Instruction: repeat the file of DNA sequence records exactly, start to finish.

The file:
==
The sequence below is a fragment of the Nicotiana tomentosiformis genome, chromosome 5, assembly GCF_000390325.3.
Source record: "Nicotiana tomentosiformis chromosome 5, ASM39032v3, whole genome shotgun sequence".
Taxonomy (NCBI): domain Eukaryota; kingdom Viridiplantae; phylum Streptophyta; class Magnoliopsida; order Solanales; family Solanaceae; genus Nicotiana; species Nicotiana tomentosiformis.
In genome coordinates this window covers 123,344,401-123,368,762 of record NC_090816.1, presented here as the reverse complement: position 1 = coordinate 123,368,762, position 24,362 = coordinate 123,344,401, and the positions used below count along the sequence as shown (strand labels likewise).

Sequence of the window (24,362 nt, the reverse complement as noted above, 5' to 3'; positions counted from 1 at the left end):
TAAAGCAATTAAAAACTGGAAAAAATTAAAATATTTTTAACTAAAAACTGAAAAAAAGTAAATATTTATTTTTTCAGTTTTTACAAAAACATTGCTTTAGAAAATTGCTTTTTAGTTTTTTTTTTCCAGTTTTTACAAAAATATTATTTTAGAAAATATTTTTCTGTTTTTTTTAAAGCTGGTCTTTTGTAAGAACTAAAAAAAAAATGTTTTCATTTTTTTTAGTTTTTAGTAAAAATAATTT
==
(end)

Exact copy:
The sequence below is a fragment of the Nicotiana tomentosiformis genome, chromosome 5, assembly GCF_000390325.3.
Source record: "Nicotiana tomentosiformis chromosome 5, ASM39032v3, whole genome shotgun sequence".
Taxonomy (NCBI): domain Eukaryota; kingdom Viridiplantae; phylum Streptophyta; class Magnoliopsida; order Solanales; family Solanaceae; genus Nicotiana; species Nicotiana tomentosiformis.
In genome coordinates this window covers 123,344,401-123,368,762 of record NC_090816.1, presented here as the reverse complement: position 1 = coordinate 123,368,762, position 24,362 = coordinate 123,344,401, and the positions used below count along the sequence as shown (strand labels likewise).

Sequence of the window (24,362 nt, the reverse complement as noted above, 5' to 3'; positions counted from 1 at the left end):
TAAAGCAATTAAAAACTGGAAAAAATTAAAATATTTTTAACTAAAAACTGAAAAAAAGTAAATATTTATTTTTTCAGTTTTTACAAAAACATTGCTTTAGAAAATTGCTTTTTAGTTTTTTTTTTCCAGTTTTTACAAAAATATTATTTTAGAAAATATTTTTCTGTTTTTTTTAAAGCTGGTCTTTTGTAAGAACTAAAAAAAAAATGTTTTCATTTTTTTTAGTTTTTAGTAAAAATAATTT